Though BlackBerry has been trying its hand at touchscreen devices like the Z30 and the recently reviewed Leap, it hasn't left keyboard devotees behind just yet. Released last fall, the BlackBerry Passport combines a square screen with a three-row keyboard. Our review noted that the oddly shaped screen provides "a good viewing experience" and the keyboard is "an impressive feat of engineering." However, though the keyboard is "a powerful tool," the unusual dimensions make one-handed use awkward and the app ecosystem is still rather small. Most damning is the fact that the device's signature feature, the keyboard, "isn't among BlackBerry's best." But that's from the perspective of someone who had to type out a review entirely on the keyboard. Plenty of our readers have chimed in about their own Passport experiences to let us know how it fares in the hands of the common office worker and beyond.
"This thing is tough and doesn't bend like the iPhone 6."
The shape is the first thing anyone will notice about the Passport, with nixxonexxo commenting on how "unusual and weird-looking" it is, though it still "looks great" in person and it fits in a pocket just "fine for a phone this large." Indeed, the Passport fits great in the pockets of various articles of clothing, including geneismean's skinny jeans, ttwb's jacket and the top pocket of goodtobe's Kenzo blazer. And while it does leave a very odd shape in geneismean's pants, he cheekily comments that the square bulge just indicates he's "happy to see everyone."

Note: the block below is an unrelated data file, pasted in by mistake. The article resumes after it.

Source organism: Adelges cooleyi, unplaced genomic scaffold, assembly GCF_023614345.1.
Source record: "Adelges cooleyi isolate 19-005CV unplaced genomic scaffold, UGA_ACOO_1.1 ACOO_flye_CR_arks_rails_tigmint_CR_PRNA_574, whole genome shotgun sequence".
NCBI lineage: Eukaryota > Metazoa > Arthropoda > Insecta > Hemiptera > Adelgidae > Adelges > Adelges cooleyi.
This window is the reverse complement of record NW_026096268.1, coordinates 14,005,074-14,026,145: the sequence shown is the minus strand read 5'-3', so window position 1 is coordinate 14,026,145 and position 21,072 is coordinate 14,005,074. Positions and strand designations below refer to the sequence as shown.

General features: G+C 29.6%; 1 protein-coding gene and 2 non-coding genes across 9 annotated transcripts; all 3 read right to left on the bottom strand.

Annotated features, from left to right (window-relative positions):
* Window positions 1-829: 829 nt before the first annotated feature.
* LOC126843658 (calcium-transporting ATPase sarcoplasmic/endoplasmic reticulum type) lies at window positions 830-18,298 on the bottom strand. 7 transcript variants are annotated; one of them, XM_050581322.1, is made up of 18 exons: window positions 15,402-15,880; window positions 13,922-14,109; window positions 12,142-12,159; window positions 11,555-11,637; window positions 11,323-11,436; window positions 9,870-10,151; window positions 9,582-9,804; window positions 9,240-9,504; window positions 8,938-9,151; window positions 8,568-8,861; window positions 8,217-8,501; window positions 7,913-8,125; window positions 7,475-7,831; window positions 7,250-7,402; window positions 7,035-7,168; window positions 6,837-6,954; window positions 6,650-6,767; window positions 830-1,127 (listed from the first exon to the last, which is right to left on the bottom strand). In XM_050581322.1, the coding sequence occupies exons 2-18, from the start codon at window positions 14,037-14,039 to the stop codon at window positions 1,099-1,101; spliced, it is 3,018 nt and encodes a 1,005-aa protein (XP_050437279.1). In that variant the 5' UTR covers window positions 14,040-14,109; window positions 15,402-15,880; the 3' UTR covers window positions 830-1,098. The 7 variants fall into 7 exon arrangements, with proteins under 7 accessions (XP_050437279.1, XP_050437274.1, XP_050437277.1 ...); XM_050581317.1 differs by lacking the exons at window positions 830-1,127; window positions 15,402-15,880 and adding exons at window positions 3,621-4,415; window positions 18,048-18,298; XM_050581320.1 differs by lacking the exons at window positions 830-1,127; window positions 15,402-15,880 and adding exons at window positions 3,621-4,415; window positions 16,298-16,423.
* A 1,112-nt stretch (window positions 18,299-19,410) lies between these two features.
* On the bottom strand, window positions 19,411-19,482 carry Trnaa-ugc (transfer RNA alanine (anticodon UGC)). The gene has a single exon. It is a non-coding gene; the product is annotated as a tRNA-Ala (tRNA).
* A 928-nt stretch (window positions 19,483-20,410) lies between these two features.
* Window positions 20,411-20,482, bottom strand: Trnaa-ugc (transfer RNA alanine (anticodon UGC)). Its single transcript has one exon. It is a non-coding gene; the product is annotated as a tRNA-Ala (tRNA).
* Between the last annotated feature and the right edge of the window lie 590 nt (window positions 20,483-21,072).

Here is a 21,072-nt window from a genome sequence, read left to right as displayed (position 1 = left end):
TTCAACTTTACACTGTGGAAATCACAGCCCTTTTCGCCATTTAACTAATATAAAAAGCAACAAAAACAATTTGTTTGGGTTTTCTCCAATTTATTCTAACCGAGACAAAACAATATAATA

Though the square screen resulted in such an atypical shape for the Passport, plenty were happy to make the trade-off. Aspani says the screen is "easy to look at" and ZzaqpazZ found that the blueprints and CAD files he uses at his metal-fabrication business looked great on the Passport, "much better than the typical rectangular phones." The square screen also means square photos, but aspani doesn't mind, finding the shape "works great in reports." And the photos themselves look "ridiculously amazing" to geneismean, with incredible depth and color.
Venture just below that screen, though, and the Passport starts to stumble. Goodtobe says the keyboard "takes a bit of getting used to," while adityan had a little less patience, calling it a nightmare and "colossal failure" due to its limited features and unresponsive trackpad. ZzaqpazZ thought the inability to steer in games using the keyboard was "a real letdown."
"I use my laptop in the field 50 percent less with this phone."
Then again, the Passport isn't really meant as a game-playing device. POPPKPD finds it handy as a "mobile office" thanks to features like BlackBerry Blend, while goodtobe notes it "has already saved me having to dash to the laptop several times." Ttwb agrees, calling it "the first device that doesn't give me the feeling I need to return to my computer to answer longer emails." Self-described "power user" lloydlawrence calls it a beast that "really delivers the tools you need to get you through the day." Tomsevo also appreciates how "business-like" it is, stating that "my phone needs to be my communicator, not my entertainment hub."
Its unusual shape and limited app selection might restrict the audience for the Passport, but nixxonexxo does note that "if you're looking for security and productivity, then this is the only phone you need consider this year." STEMAT calls it a phone for "someone who is looking to break away from the mold and stand out in the crowd with something that is new and innovative." Ultimately, lloydlawrence says it's "like Marmite: You either love it or hate it, but it really is like nothing else on the market."